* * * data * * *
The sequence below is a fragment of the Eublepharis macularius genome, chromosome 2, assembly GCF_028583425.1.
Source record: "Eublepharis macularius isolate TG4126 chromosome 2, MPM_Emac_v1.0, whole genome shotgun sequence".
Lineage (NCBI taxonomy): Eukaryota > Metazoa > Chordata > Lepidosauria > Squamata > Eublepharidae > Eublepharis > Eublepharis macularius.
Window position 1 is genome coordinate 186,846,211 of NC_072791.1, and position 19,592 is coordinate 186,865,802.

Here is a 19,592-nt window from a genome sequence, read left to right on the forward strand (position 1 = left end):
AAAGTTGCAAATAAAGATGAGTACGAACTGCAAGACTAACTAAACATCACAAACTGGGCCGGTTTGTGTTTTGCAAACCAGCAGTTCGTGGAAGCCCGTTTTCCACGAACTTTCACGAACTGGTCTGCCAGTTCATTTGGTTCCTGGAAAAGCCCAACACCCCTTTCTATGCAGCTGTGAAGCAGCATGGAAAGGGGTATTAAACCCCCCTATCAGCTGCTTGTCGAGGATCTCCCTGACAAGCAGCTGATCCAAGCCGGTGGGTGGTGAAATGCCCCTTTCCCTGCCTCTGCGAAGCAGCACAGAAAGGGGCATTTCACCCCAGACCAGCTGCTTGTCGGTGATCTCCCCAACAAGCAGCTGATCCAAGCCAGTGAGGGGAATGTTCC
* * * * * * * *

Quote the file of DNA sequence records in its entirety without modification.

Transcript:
The sequence below is a fragment of the Eublepharis macularius genome, chromosome 2, assembly GCF_028583425.1.
Source record: "Eublepharis macularius isolate TG4126 chromosome 2, MPM_Emac_v1.0, whole genome shotgun sequence".
Lineage (NCBI taxonomy): Eukaryota > Metazoa > Chordata > Lepidosauria > Squamata > Eublepharidae > Eublepharis > Eublepharis macularius.
Window position 1 is genome coordinate 186,846,211 of NC_072791.1, and position 19,592 is coordinate 186,865,802.

Here is a 19,592-nt window from a genome sequence, read left to right on the forward strand (position 1 = left end):
AAAGTTGCAAATAAAGATGAGTACGAACTGCAAGACTAACTAAACATCACAAACTGGGCCGGTTTGTGTTTTGCAAACCAGCAGTTCGTGGAAGCCCGTTTTCCACGAACTTTCACGAACTGGTCTGCCAGTTCATTTGGTTCCTGGAAAAGCCCAACACCCCTTTCTATGCAGCTGTGAAGCAGCATGGAAAGGGGTATTAAACCCCCCTATCAGCTGCTTGTCGAGGATCTCCCTGACAAGCAGCTGATCCAAGCCGGTGGGTGGTGAAATGCCCCTTTCCCTGCCTCTGCGAAGCAGCACAGAAAGGGGCATTTCACCCCAGACCAGCTGCTTGTCGGTGATCTCCCCAACAAGCAGCTGATCCAAGCCAGTGAGGGGAATGTTCC